Midwestern Gothic staffer Hannah Bates talked with author Vu Tran about Vietnamese-Americans, noir fiction, restless characters, and more.
Hannah Bates: What’s your connection to the Midwest?
Vu Tran: I’ve been teaching at the University of Chicago for the last five years and moved to the city from Las Vegas for that reason. Between 2000 and 2003, I lived in Iowa City when I was studying at the Iowa Writers’ Workshop, and before that I grew up in Tulsa, which is not geographically the Midwest but always felt culturally Midwestern to me: the small town feel of the city, the focus on family and religion, the general politeness and niceness of everyone, the fact that most people grow up, have a family, and stay in their hometown.
HB: Your debut novel Dragonfish was classified by The New York Times as “new immigrant literature.” What does mingling history-based writing with fiction do in terms of creating an experience that immigrants or first-generation Americans can relate to?
VT: One of the consequences of diaspora is that the immigrant—particularly the refugee who has no agency in their emigration—gradually loses touch with the culture and voice of their homeland, that sense of themselves as purely or authentically any nationality anymore. For Vietnamese-Americans, in particular, Vietnam lives mostly in their memories or their parents’ memories, in their infrequent trips back home, or through the very narrow lense of Hollywood and Vietnam War movies, and this all makes it rather difficult to inhabit an authentic sense of self, especially if they’ve never truly assimilated. I don’t think my book—in its engagement with history—does anything that different than any other kind of fiction that deals with recent history. I didn’t even think of it as history-based necessarily when I was writing it. I was simply trying to dramatize a story about characters who were wounded and shaped by their past circumstances and now carry that trauma with them in the new country, and if that resonates with readers—especially immigrants or first-generation Americans—I’d like to think it’s the melancholy and damaged voice of those characters that resonates, not the politics or the specific historical circumstances.
HB: You state that your writing is largely about the Vietnam War and the individuals that have been affected by it. How much of this preoccupation stems from your own identity as an individual born in Vietnam just after the fall of Saigon? Where is the line between fiction and nonfiction for you?
VT: My father, who fought in the South Vietnamese Air Force and with the Americans, fled the country when Saigon fell in 1975, five months before I was born. Five years later, in 1980, my mother took me and my sister and we escaped the country by boat, landing in Malaysia and staying at a refugee camp there for four months before my father sponsored us to America. So yes, my background definitely motivates my curiosity in the Vietnam War and my desire to write about it and its aftermath. And yes, I’ve drawn from a bit of my own life for my work. But I also wouldn’t call my work nonfiction in any way. The war is simply a framework for the fictional world I’m presenting to the reader, a way of contextualizing the things I’m frankly much more interested in: the ways we try, often unsuccessfully, to deal with our past misfortunes; the ways we try desperately to connect with people who deny us access; the ways we try to access worlds that are out of our reach. And to answer your question more generally and straightforwardly, I don’t think about the line between fiction and nonfiction, mostly because the line is always moving, sometimes even dissolving, depending on what you’re trying to say and how you’re trying to say it. Like many writers, I think fiction can often get at the truth more effectively and profoundly than any factual book can, and when it does, who can then define such an arbitrary line?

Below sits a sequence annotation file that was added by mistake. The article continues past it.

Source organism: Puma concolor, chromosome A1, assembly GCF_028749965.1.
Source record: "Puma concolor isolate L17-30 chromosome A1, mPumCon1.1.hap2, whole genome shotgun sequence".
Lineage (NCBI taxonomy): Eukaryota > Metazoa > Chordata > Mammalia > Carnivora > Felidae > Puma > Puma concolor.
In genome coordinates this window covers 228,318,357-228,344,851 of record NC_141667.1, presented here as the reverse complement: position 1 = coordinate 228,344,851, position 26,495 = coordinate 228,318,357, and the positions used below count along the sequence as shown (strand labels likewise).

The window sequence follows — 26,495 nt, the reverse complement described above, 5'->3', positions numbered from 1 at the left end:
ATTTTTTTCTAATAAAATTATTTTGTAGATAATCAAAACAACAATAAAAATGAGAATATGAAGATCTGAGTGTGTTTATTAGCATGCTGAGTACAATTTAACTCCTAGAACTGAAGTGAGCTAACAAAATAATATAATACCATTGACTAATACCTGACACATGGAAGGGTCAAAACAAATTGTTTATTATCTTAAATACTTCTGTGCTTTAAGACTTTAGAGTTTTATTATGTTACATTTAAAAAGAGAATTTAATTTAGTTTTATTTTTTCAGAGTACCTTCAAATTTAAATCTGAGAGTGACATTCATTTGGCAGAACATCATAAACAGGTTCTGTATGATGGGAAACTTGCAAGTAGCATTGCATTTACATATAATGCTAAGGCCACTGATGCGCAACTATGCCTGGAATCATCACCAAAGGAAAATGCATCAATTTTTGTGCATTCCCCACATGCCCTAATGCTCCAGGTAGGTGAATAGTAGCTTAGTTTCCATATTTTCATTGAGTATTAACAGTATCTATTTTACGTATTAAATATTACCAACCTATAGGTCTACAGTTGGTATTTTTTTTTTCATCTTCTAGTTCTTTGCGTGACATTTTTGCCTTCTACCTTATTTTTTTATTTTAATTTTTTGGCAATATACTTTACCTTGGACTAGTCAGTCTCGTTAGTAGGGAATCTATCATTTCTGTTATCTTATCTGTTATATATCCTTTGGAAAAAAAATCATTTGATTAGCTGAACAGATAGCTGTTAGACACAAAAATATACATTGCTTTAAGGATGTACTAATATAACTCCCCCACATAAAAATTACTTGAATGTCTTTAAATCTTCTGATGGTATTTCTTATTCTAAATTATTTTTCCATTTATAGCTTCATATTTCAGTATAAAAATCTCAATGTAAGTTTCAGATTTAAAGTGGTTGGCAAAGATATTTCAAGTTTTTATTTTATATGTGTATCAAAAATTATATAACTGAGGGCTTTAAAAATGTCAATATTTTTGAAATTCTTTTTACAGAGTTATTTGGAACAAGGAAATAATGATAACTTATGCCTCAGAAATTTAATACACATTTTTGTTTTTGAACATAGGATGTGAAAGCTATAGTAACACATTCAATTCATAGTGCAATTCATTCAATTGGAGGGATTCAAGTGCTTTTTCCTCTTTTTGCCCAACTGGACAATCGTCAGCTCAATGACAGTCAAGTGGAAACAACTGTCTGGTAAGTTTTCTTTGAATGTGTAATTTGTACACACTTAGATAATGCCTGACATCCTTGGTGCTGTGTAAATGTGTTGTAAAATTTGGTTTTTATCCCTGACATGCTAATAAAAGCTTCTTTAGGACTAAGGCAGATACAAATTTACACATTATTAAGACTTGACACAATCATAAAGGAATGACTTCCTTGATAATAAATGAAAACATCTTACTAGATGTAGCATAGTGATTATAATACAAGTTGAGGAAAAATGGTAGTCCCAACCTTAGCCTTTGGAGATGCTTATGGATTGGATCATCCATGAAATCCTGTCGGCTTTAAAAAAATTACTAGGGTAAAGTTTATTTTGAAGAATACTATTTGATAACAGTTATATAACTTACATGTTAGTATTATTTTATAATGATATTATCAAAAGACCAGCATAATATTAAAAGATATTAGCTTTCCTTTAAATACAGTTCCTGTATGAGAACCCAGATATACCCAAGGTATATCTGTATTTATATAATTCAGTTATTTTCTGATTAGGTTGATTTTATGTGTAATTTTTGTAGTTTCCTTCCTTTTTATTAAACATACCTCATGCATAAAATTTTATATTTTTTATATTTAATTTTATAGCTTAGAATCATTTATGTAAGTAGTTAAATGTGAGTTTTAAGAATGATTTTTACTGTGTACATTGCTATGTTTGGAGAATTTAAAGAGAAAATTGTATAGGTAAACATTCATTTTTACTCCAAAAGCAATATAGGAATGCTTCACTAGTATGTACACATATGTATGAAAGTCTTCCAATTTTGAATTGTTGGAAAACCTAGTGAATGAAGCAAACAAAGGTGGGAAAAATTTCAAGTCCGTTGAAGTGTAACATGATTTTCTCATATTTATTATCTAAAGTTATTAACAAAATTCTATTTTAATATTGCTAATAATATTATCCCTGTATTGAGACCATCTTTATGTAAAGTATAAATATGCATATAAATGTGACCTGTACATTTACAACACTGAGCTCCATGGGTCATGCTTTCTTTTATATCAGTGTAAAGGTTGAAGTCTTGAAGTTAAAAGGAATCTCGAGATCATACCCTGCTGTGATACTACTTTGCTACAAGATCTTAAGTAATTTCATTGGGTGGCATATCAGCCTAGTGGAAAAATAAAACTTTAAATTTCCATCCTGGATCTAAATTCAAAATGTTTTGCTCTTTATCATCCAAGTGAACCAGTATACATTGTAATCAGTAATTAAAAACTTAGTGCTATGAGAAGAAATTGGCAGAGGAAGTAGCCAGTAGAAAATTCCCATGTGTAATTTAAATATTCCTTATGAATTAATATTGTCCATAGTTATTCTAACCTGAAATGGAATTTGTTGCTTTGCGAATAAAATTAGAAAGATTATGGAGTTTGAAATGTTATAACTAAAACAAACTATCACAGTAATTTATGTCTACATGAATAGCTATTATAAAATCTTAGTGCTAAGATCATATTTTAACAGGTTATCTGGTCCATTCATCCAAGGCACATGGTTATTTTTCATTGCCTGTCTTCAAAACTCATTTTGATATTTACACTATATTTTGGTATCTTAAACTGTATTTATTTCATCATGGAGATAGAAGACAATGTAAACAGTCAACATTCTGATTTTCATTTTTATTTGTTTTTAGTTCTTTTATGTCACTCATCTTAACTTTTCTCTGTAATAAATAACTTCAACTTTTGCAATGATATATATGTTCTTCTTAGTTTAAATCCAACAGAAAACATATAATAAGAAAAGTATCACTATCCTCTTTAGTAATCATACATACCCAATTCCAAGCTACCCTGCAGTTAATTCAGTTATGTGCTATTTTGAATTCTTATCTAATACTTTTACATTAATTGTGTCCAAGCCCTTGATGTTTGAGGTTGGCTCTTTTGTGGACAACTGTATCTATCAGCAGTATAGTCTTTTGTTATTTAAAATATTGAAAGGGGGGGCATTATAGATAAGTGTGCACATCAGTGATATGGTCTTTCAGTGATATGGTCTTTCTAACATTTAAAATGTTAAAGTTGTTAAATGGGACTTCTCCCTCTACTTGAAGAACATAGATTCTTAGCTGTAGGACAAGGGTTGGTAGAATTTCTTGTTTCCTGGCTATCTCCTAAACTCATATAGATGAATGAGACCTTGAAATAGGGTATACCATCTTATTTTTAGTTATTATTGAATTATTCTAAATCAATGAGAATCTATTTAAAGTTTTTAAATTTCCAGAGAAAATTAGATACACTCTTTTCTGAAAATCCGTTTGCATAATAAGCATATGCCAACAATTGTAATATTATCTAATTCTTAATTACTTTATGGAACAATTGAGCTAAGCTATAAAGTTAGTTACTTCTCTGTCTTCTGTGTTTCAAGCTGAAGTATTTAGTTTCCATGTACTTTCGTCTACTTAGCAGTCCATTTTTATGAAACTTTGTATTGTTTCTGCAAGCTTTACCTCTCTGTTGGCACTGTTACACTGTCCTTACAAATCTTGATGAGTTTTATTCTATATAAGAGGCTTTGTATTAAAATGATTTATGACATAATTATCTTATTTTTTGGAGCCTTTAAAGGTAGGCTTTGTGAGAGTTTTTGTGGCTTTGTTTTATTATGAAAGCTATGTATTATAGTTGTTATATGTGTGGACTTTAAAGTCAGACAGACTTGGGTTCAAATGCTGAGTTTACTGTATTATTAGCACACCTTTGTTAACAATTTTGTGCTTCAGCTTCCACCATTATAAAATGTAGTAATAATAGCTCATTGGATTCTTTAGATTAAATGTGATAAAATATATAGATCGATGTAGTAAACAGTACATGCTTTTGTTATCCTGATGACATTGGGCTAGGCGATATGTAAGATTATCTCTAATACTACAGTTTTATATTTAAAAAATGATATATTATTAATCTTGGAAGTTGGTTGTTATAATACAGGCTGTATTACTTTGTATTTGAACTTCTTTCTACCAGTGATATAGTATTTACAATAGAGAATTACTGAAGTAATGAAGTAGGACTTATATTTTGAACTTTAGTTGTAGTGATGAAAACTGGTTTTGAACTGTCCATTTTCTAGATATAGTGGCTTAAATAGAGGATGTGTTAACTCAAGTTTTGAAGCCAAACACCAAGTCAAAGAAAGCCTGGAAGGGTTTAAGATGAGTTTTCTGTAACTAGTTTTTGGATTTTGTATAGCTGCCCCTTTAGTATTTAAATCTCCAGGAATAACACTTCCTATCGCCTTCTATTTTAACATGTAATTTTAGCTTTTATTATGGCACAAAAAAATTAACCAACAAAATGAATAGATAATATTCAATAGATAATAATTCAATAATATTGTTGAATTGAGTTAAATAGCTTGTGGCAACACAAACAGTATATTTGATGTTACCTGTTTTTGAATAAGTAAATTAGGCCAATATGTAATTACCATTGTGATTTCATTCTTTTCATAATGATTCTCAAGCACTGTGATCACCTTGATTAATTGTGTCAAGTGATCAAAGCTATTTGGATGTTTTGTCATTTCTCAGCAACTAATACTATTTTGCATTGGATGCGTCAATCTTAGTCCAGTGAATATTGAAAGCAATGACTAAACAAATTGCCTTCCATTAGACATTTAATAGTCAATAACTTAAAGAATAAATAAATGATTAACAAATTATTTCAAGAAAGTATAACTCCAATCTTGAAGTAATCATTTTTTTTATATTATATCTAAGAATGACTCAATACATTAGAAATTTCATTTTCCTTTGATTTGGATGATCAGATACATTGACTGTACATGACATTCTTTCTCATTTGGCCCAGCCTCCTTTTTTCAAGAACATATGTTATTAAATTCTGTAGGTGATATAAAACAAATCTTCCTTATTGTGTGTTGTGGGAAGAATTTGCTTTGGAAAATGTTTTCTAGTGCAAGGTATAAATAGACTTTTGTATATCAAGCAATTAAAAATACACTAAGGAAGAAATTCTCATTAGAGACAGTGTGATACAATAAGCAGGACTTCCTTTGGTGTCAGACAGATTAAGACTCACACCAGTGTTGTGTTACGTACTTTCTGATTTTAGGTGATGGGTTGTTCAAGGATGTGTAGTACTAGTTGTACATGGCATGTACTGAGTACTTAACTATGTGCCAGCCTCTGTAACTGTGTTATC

HB: The Vietnamese characters in Dragonfish each have Americanized names: Sonny, Happy, Junior, Suzy. Why did you choose these names? Is it necessary for these individuals to alter their names — their identities — in order to fit in?
VT: A lot of Asian immigrants choose their Americanized names, not just to fit in, but also because their real names might simply be too hard to pronounce for Americans. In Dragonfish, I don’t clarify why the Vietnamese characters choose those names, but it is important that they all have multiple names. Suzy, for example, is referred to by four different names, and it speaks not only to her liminal status in the world, but also to the fact that no one really knows who she is.
HB: Why did the genre of noir fiction suit Dragonfish? What about the crime framework appeals to you as a writer?
VT: First of all, as the word suggests, noir is about the absence of light, of truth, about the stories that exist in the shadows and are only partially revealed to us and of course the endless and endlessly unanswerable questions that come out of that. If you’ve read a lot of noir and detective fiction, you might see a lineage that goes back to the American and English Romantic Movement, to the gothic narratives of writers like Edgar Allen Poe and Mary Shelley, to poets like Samuel Taylor Coleridge and Lord Byron. In a figure like the Byronic Hero, for example—this brooding loner who roams the land, fighting his enemies by himself, hiding great misery in his heart, is full of cynicism and vengeful anger and yet capable of deep and strong affection—this figure is very similar to the detective we are now used to seeing in noir fiction.